Thursday, June 30, 2011

Agents Entering E-Publishing Services Arena

Back in December, I predicted the next chapter in the indie ebook revolution would be written by literary agents.

It's starting to happen, but like any new idea the early agency and author adopters may face vilification before they're recognized as heroes.

Some critics claim that agents-as-publishing-service-provider creates a conflict of interest. Hogwash. Agents owe it to their clients to consider all opportunities to connect an author's books with readers.

Some indie authors have piled on Joe Konrath for his decision to allow Dystel & Goderich Literary Management (DGLM) to manage the e-publishing of his forthcoming title, Timecaster Supersymmetry. At least one anonymous poster claimed Joe is a hypocrite for abandoning the indie ethos he has so effectively championed for several years.

His detractors miss the point. Joe's not a hypocrite. He's a smart business person.

The power of publishing is shifting to authors, and authors have the flexibility to enter into myriad business relationships of different shades and colors. Now is the time to experiment and take chances.

The author is running a business. The most successful authors are great writers who make smart business decisions. I often see talented authors undermining their success with poor business decisions grounded in fear and uncertainty (I touched on this last year in my post, the Seven Secrets to Ebook Publishing Failure). Joe's critics succumb to the FUD.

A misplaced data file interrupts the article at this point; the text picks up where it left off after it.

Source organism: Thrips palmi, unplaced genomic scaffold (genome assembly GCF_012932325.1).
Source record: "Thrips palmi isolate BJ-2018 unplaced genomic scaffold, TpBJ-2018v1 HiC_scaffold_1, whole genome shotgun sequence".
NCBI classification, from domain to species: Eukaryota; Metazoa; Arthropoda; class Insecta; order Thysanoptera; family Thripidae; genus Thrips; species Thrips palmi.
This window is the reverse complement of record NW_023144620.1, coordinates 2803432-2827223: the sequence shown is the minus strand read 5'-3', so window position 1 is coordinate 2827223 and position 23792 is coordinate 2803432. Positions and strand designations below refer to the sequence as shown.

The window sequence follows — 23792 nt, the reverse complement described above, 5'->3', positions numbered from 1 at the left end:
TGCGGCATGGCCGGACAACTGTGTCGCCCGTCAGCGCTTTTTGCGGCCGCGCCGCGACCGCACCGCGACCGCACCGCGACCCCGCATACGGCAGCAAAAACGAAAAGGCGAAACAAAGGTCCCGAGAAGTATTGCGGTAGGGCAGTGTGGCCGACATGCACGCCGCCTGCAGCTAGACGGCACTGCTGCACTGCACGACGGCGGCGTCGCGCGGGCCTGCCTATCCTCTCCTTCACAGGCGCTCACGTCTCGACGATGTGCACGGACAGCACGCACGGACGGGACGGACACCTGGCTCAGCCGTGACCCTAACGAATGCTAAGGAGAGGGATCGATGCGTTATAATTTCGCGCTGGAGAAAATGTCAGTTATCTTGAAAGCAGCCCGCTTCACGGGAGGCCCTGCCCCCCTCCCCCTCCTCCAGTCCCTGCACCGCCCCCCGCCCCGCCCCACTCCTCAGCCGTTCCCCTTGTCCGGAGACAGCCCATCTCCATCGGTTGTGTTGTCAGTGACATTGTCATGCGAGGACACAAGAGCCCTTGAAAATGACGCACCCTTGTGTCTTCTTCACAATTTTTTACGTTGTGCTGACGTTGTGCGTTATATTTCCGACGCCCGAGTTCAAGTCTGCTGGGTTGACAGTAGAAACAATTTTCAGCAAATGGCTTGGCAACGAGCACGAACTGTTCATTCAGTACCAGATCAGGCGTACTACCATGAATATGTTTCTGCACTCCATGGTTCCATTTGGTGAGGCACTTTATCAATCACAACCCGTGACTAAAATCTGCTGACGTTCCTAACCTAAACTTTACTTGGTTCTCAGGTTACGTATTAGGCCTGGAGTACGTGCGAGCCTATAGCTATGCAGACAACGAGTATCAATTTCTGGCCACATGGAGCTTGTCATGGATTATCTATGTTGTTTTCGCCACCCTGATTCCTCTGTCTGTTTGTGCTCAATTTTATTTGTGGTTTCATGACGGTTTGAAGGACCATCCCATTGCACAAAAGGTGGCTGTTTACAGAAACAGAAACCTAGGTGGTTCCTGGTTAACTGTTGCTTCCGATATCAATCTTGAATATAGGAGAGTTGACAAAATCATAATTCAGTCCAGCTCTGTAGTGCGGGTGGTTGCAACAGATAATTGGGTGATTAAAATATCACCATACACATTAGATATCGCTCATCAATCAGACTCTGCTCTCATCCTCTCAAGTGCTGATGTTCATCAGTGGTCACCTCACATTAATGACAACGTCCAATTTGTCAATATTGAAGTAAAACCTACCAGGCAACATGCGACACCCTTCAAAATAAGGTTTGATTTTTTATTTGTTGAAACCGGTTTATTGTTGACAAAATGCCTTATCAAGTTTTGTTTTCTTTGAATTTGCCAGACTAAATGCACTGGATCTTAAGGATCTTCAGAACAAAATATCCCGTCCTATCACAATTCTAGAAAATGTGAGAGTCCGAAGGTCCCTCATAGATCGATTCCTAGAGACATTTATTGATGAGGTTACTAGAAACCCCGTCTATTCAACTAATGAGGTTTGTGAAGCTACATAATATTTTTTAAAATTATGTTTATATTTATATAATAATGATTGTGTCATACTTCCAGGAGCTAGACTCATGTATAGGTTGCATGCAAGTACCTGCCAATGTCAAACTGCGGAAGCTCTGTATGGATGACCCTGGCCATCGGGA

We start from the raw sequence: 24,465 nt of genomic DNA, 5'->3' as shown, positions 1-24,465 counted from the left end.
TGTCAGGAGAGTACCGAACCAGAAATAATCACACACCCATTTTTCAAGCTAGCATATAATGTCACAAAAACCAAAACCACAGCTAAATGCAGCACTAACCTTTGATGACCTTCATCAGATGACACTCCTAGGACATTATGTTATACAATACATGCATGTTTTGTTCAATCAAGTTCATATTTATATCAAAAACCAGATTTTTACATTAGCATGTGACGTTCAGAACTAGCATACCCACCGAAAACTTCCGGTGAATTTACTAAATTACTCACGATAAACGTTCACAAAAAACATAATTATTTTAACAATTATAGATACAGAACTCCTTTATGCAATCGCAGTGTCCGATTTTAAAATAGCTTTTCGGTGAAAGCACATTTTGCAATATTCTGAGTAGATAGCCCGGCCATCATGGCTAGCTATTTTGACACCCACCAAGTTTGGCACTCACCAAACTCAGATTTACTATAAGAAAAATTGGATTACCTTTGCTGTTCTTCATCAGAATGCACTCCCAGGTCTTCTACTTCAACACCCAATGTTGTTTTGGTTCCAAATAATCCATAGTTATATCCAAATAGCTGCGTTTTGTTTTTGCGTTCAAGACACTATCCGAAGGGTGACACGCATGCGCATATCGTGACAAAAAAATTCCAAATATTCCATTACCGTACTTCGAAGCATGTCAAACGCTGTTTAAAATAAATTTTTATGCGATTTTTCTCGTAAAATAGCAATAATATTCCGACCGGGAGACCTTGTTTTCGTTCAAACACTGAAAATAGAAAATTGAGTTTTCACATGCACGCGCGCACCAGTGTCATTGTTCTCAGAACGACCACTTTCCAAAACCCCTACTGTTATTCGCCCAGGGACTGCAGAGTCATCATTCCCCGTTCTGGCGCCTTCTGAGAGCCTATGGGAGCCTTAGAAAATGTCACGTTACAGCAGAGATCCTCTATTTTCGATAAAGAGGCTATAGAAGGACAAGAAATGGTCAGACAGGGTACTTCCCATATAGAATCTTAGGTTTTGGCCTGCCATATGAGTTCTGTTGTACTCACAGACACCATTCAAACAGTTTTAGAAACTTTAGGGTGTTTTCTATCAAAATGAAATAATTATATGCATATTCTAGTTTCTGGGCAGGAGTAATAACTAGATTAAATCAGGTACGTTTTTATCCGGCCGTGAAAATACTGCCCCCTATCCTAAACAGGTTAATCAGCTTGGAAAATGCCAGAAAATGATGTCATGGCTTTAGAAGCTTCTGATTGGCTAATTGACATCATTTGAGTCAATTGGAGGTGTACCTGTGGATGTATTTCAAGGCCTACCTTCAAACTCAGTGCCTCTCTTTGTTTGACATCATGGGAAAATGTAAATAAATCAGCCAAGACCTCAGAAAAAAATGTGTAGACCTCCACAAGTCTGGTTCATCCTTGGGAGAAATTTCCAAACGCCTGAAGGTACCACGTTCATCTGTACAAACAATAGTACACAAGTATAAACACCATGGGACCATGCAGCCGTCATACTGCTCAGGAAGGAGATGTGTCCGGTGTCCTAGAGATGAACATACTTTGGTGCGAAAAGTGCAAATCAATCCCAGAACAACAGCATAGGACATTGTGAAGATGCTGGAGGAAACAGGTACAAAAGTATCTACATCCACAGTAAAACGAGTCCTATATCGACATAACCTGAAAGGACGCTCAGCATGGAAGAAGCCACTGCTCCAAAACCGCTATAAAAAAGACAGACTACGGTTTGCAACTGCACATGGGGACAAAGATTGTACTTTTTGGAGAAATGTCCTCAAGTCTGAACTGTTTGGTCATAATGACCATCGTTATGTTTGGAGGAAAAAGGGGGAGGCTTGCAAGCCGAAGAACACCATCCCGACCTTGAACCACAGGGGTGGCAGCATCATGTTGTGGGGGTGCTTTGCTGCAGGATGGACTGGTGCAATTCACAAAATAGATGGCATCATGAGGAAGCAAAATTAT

Smart businesspeople realize that just because they can do something on their own, doesn't mean they should do it on their own. Smart businesspeople align with business partners that add value.

Consider everything involved in getting a book from a writer's brain to the eyeballs of readers.

There's research, writing, revising, more revising, editing, proofing, book production, cover design, pre-pub marketing, sales, distribution, post-sales marketing, retailing and fulfillment.

These essential inputs are services. At one far end of the spectrum, the indie can go 100% Do-it-yourself and perform all the services on their own. At the other extreme end of the spectrum is the full-service traditional publisher.

Between these two extremes lies a vast middle ground where indies can avail themselves of the value-added capabilities of service providers like agents.

Literary agencies have an opportunity to do for authors what some authors don't want to do on their own. The trend also means agents now have the ability to engage at a deeper level with all their clients.

Some of the commenters on Joe's post questioned the value of agents' e-publishing ventures. In response, Barry Eisler poked fun at the DIY-extremists: